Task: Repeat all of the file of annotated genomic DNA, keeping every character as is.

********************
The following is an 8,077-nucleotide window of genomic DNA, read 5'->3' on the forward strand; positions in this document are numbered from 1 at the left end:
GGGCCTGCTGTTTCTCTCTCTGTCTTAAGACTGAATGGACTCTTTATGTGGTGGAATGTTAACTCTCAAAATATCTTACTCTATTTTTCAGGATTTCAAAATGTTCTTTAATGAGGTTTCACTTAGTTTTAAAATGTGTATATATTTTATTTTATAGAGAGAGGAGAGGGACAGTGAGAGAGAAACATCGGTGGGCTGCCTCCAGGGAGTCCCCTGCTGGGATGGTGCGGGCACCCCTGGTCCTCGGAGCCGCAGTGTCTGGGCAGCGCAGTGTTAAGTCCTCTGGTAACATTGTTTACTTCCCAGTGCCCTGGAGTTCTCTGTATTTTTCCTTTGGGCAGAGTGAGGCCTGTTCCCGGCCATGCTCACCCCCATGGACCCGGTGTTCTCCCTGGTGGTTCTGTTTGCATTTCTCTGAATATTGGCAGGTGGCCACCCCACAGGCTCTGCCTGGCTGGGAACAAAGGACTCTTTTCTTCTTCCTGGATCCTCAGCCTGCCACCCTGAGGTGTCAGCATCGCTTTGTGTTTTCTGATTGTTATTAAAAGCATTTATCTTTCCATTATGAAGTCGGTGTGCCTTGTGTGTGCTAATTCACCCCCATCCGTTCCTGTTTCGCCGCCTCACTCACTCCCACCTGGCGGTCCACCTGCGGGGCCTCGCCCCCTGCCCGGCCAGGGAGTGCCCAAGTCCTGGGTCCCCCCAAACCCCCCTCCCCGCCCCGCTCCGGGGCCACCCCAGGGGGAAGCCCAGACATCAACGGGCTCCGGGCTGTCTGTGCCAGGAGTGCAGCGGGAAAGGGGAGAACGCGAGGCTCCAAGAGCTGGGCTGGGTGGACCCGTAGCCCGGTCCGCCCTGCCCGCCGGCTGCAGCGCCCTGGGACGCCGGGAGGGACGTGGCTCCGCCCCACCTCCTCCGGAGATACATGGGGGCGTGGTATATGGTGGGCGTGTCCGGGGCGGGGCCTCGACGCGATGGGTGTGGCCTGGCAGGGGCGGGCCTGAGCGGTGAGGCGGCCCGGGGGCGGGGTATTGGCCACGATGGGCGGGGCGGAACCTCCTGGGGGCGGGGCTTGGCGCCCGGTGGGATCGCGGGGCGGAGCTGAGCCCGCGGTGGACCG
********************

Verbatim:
The following is an 8,077-nucleotide window of genomic DNA, read 5'->3' on the forward strand; positions in this document are numbered from 1 at the left end:
GGGCCTGCTGTTTCTCTCTCTGTCTTAAGACTGAATGGACTCTTTATGTGGTGGAATGTTAACTCTCAAAATATCTTACTCTATTTTTCAGGATTTCAAAATGTTCTTTAATGAGGTTTCACTTAGTTTTAAAATGTGTATATATTTTATTTTATAGAGAGAGGAGAGGGACAGTGAGAGAGAAACATCGGTGGGCTGCCTCCAGGGAGTCCCCTGCTGGGATGGTGCGGGCACCCCTGGTCCTCGGAGCCGCAGTGTCTGGGCAGCGCAGTGTTAAGTCCTCTGGTAACATTGTTTACTTCCCAGTGCCCTGGAGTTCTCTGTATTTTTCCTTTGGGCAGAGTGAGGCCTGTTCCCGGCCATGCTCACCCCCATGGACCCGGTGTTCTCCCTGGTGGTTCTGTTTGCATTTCTCTGAATATTGGCAGGTGGCCACCCCACAGGCTCTGCCTGGCTGGGAACAAAGGACTCTTTTCTTCTTCCTGGATCCTCAGCCTGCCACCCTGAGGTGTCAGCATCGCTTTGTGTTTTCTGATTGTTATTAAAAGCATTTATCTTTCCATTATGAAGTCGGTGTGCCTTGTGTGTGCTAATTCACCCCCATCCGTTCCTGTTTCGCCGCCTCACTCACTCCCACCTGGCGGTCCACCTGCGGGGCCTCGCCCCCTGCCCGGCCAGGGAGTGCCCAAGTCCTGGGTCCCCCCAAACCCCCCTCCCCGCCCCGCTCCGGGGCCACCCCAGGGGGAAGCCCAGACATCAACGGGCTCCGGGCTGTCTGTGCCAGGAGTGCAGCGGGAAAGGGGAGAACGCGAGGCTCCAAGAGCTGGGCTGGGTGGACCCGTAGCCCGGTCCGCCCTGCCCGCCGGCTGCAGCGCCCTGGGACGCCGGGAGGGACGTGGCTCCGCCCCACCTCCTCCGGAGATACATGGGGGCGTGGTATATGGTGGGCGTGTCCGGGGCGGGGCCTCGACGCGATGGGTGTGGCCTGGCAGGGGCGGGCCTGAGCGGTGAGGCGGCCCGGGGGCGGGGTATTGGCCACGATGGGCGGGGCGGAACCTCCTGGGGGCGGGGCTTGGCGCCCGGTGGGATCGCGGGGCGGAGCTGAGCCCGCGGTGGACCG